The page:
Hugh Kenner, late professor of English at Johns Hopkins University and a former client of mine, wrote in Discover magazine: “Consider my desk. I take a reference book from a shelf. Knowing I will refer to it again soon, I leave it on my desk for now. And this letter inviting me to a conference. I’ll leave it next to the book for now because I’ll be referring to it when I make travel arrangements. These notes for the essay I’m writing — I turn to them frequently, so I’ll leave them here for now.”

“I’ll put it here for now, so I can see it” is the motto for Everything Outs — people who think that out of sight is out of mind and who believe they work best when everything they need is right out in the open. There’s nothing wrong with this approach to organizing, until/unless you keep covering up one layer of things with another. When too many things are left out, it becomes impossible to find anything.

If you are experiencing Everything Out overwhelm, try the following approaches:

1. Do a desktop survey to determine if you still like and/or use the items you keep there. Remove any that no longer serve their purpose.

2. Follow a basic sorting system for your incoming paperwork so things don’t get buried and forgotten in your in-box.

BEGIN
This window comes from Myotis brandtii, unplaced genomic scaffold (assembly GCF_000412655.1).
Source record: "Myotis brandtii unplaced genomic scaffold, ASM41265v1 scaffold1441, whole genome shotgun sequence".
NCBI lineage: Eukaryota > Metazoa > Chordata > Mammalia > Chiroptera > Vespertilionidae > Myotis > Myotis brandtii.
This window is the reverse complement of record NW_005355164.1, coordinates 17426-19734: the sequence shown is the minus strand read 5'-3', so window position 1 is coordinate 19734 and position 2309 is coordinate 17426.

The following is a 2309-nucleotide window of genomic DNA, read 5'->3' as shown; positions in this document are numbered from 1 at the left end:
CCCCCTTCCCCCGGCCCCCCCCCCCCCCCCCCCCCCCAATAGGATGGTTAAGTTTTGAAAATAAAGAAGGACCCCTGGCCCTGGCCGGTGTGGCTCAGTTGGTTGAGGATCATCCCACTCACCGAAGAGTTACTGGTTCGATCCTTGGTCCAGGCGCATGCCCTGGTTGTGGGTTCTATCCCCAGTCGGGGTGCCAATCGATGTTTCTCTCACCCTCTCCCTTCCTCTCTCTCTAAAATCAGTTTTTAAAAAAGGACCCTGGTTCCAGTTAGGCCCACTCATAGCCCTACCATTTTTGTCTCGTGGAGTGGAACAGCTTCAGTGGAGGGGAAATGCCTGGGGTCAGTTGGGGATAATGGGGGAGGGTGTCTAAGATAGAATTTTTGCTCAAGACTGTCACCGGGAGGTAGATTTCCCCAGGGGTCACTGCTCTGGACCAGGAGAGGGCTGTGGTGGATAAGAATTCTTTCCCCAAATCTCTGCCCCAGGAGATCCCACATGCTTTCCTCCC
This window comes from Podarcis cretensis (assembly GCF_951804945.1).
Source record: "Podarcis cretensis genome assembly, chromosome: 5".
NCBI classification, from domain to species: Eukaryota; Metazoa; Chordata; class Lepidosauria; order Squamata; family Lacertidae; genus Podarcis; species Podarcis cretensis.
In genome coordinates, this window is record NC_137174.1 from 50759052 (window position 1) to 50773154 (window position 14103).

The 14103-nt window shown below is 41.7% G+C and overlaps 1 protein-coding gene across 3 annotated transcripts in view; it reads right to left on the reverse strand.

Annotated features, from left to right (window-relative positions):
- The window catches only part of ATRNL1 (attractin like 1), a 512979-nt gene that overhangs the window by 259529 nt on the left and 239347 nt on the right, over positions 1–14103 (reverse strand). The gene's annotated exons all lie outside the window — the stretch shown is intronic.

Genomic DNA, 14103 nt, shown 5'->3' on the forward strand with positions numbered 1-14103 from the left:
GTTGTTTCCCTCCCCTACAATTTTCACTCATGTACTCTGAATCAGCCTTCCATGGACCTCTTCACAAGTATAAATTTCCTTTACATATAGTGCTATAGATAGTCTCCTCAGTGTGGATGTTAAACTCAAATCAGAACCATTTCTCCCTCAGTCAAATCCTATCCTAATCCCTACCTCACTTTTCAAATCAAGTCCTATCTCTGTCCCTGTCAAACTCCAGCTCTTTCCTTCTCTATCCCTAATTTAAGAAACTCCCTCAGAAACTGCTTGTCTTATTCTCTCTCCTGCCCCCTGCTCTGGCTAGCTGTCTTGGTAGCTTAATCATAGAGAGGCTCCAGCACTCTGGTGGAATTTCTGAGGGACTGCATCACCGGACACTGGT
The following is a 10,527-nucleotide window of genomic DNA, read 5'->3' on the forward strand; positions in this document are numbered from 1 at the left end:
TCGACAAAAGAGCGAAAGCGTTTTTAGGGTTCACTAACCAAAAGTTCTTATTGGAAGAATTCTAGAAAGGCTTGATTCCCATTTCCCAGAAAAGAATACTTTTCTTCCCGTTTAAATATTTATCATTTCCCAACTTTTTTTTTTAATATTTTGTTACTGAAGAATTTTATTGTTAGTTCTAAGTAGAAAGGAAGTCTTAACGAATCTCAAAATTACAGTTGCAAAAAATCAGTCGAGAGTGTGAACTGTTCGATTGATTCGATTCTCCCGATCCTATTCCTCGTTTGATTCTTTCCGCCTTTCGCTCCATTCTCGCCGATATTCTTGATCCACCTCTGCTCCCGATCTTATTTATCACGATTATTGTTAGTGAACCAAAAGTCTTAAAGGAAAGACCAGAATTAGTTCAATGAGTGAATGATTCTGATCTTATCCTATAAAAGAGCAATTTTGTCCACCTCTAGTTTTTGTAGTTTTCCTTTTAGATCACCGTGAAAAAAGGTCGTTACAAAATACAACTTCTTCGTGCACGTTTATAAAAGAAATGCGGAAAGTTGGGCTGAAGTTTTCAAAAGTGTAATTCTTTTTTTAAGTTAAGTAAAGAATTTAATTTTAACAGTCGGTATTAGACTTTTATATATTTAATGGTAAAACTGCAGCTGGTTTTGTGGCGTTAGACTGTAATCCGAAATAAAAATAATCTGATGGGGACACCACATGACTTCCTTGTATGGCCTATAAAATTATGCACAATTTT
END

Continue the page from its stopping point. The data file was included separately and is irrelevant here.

3. Consider desktop organizers that increase your available workspace through divisions or open compartments.

4. Make effective use of wall space for storage and display. Separate bulletin boards that contain important information and reminders from those that display inspirational items, photographs, cartoons, quotes etc or they will be come one big mish-mash.

5. Using dots, color-code categories of information for quick identification when you’re searching frantically through piles.

6. Look for clear or translucent accessories to give you that feeling of openness and accessibility.

Remember, it’s OK to keep things out. Just make time to keep them organized.

Are you an Everything Out? What strategies do you use to make things manageable?